IPL has been a breath of fresh air

2008-04-26 00:00

ADMITTEDLY, it is early days, but so far the IPL has been a roaring success. Certainly the novelty will wear off, but this form of the game has all of the attractions and none of the disadvantages of a one-night stand, and they show little sign of falling from favour. All sorts of long-forgotten fuddy duddies have condemned them (T20 matches, that is), but the crowds have spoken and the cricket has been exciting. Somehow, the matches have managed to be both light-hearted and weighty, not unlike George Clooney.

The opening ceremony set the tone. For quite some time, chaps walked around on stilts and glamorous girls nonchalantly pottered around inside large balloons, while a singer belted out some standard that seemed to consist entirely of a chorus so catchy that it bore 25 repetitions. Presently, fellows descended on ropes and eventually they all put on their solemn faces, introductions were made, rousing speeches were unleashed and a few dubious types from the ICC tried to sound enlightened.

Then the fun began! Throughout, the spectators were quite beside themselves. India likes to suspend disbelief. Daily life is such a grind that people seek enchantment. Local deities are colourful, films are full of merriment and heroics and lorries are garishly painted. Kitchen sink drama never had a chance. IPL did not disappoint. Truth to tell, it was more like a fairy tale than a serious occasion, and none the worse for that.

But even T20 is mere smoke and mirrors without a high standard of cricket. Modern crowds demand the best and ignore the rest. They see the top notchers on TV and it makes lesser fare seem dull. IPL grasped that point and set out to sign the best players around and to pit them against each other in a reasonably meaningful contest. Really there is no other way to hold a large audience. On Wednesday night, viewers were offered Matthew Hayden, Harbhajan Singh and Jacob Oram and company or Manchester United and Barcelona. Although the choice might have been easy in some quarters, at least the game was putting up a fight.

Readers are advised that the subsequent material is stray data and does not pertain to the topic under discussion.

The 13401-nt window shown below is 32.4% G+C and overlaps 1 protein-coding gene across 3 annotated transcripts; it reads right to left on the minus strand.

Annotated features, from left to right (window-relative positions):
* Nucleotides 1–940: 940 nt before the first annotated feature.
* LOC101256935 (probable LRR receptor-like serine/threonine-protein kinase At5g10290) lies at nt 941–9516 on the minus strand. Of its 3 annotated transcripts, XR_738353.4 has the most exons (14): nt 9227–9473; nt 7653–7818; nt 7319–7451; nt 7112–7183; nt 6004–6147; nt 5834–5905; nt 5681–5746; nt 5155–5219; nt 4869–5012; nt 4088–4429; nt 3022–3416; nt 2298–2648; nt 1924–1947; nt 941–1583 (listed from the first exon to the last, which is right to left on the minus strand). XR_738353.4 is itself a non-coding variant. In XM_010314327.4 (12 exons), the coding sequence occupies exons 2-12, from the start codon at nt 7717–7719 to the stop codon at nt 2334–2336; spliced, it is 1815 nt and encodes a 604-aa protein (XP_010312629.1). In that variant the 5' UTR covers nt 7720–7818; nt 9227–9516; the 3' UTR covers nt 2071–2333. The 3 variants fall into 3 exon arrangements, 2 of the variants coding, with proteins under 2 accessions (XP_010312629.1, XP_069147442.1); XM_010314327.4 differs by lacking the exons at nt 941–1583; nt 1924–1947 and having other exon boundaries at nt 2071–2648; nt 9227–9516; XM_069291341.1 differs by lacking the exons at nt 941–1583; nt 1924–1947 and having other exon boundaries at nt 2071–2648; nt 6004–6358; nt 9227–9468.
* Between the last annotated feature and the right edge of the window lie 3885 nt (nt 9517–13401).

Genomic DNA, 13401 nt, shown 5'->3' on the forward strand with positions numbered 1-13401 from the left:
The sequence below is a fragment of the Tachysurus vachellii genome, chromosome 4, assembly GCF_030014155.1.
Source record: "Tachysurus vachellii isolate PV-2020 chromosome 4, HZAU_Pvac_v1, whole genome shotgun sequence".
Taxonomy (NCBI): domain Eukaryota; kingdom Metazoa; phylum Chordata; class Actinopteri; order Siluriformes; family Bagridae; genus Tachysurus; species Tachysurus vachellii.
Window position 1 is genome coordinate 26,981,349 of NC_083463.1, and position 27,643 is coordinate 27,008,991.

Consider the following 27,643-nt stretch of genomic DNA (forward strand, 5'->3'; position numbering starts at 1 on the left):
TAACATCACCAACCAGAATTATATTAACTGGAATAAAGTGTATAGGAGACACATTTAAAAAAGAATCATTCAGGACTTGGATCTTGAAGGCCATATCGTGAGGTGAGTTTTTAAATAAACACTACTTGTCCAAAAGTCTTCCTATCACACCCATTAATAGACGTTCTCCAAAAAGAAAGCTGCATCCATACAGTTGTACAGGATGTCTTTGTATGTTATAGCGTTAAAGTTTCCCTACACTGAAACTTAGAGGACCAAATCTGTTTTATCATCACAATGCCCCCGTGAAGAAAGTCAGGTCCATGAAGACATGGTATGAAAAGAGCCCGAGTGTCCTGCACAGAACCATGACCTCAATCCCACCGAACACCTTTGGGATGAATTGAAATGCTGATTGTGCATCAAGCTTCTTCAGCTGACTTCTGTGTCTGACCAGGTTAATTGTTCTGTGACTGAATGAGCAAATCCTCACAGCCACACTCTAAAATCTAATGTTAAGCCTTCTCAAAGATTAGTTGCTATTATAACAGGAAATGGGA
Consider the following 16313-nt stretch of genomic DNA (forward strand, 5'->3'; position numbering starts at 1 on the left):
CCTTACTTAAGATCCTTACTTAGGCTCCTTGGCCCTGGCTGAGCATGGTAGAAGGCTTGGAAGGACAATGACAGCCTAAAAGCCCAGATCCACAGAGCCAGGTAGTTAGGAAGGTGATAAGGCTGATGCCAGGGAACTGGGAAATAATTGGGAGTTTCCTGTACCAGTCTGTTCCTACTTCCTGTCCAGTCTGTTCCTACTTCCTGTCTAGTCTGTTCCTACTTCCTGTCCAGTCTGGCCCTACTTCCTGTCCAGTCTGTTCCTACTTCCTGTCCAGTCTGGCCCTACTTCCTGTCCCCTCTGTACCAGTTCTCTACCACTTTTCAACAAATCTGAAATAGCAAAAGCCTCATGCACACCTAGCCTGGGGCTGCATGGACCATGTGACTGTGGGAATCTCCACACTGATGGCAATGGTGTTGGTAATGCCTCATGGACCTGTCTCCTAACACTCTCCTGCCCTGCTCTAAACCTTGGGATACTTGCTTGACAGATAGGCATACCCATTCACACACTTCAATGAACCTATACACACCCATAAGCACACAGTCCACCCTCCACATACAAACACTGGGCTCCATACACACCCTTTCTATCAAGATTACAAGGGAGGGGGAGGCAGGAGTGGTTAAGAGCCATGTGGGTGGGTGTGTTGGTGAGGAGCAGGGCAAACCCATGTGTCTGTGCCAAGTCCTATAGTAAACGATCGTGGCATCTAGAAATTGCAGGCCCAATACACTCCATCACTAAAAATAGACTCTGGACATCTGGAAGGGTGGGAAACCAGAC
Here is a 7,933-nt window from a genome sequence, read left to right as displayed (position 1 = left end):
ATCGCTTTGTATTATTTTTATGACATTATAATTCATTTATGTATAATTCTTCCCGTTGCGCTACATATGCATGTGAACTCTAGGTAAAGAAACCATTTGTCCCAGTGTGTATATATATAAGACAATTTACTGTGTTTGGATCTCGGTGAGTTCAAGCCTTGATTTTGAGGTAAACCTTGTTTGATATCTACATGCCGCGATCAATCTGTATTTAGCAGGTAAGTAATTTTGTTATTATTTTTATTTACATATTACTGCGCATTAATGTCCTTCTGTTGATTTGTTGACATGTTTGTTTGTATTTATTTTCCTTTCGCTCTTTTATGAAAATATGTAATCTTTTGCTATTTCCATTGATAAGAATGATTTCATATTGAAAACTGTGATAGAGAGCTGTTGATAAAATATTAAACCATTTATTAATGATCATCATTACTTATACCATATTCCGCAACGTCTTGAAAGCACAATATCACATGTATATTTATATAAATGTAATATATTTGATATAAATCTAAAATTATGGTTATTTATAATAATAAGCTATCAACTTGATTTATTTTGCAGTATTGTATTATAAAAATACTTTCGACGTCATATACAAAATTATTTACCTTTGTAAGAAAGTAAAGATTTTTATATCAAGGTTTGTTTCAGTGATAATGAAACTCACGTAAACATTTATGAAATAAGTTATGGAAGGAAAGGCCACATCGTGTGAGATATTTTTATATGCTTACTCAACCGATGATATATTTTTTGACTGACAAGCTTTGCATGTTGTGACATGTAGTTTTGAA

Happily the great players have delivered the goods. No cricket match could be too long or too short for them. Also they never go through the motions. Shane Warne dominated his team’s second match with a telling stint of four overs that brought three prized wickets. Not the least attraction of T20 has been the part played by spin. They keep trying to write its obituary, but spin keeps bouncing back. Really, the critical point is not pace or style, but quality.

Meanwhile, Glenn McGrath has been his old niggardly self, landing the ball on a thought and making it dart about. Rivals should watch him. An awful lot of tripe has been sent down by panicking bowlers. Half the art of batting is to put the bowler off his game. Great sportsmen upset their opponents, make them think their usual game is not good enough. Forced to reach for more, these opponents make mistakes and succumb easily. It seems to be getting easiest to put off bowlers. At times, the cricket has resembled baseball.

High scores have also helped to entertain the crowds. It is not so very long ago that a Somerset side containing several immense batsmen aimed to score 80 in the first 20 overs of a 40-over contest. In those days, the idea was to keep wickets in hand for a late charge. How we used to scramble between wickets! That side finished in the top two in eight seasons out of 10. Now ambitions are altogether higher. Teams routinely rattle along at five an over in ODIs. In T20, sides expect to reach 200 provided the pitch is more reliable than a Zanu-PF recount. Commentators talk about striking three boundaries an over. Great heavens, I was always happy to hit three before lunch!

Of course the boundaries are shorter, players are stronger and the bats are thicker (they also seem wider than the ones I used). Beyond argument, bowlers are less accurate, skilful and mean, and batsmen are more imaginative. Whereas previous generations learnt to defend, they learn to attack. But the deeper truth is that teams believe they can score 200 or so in almost any number of overs, so long as the pitch is flat. They just take more risks in a shorter space of time.

Anyhow, IPL has been fun so far. It is still legal, you know.

•Peter Roebuck is an international cricket correspondent who is based in the KZN midlands.

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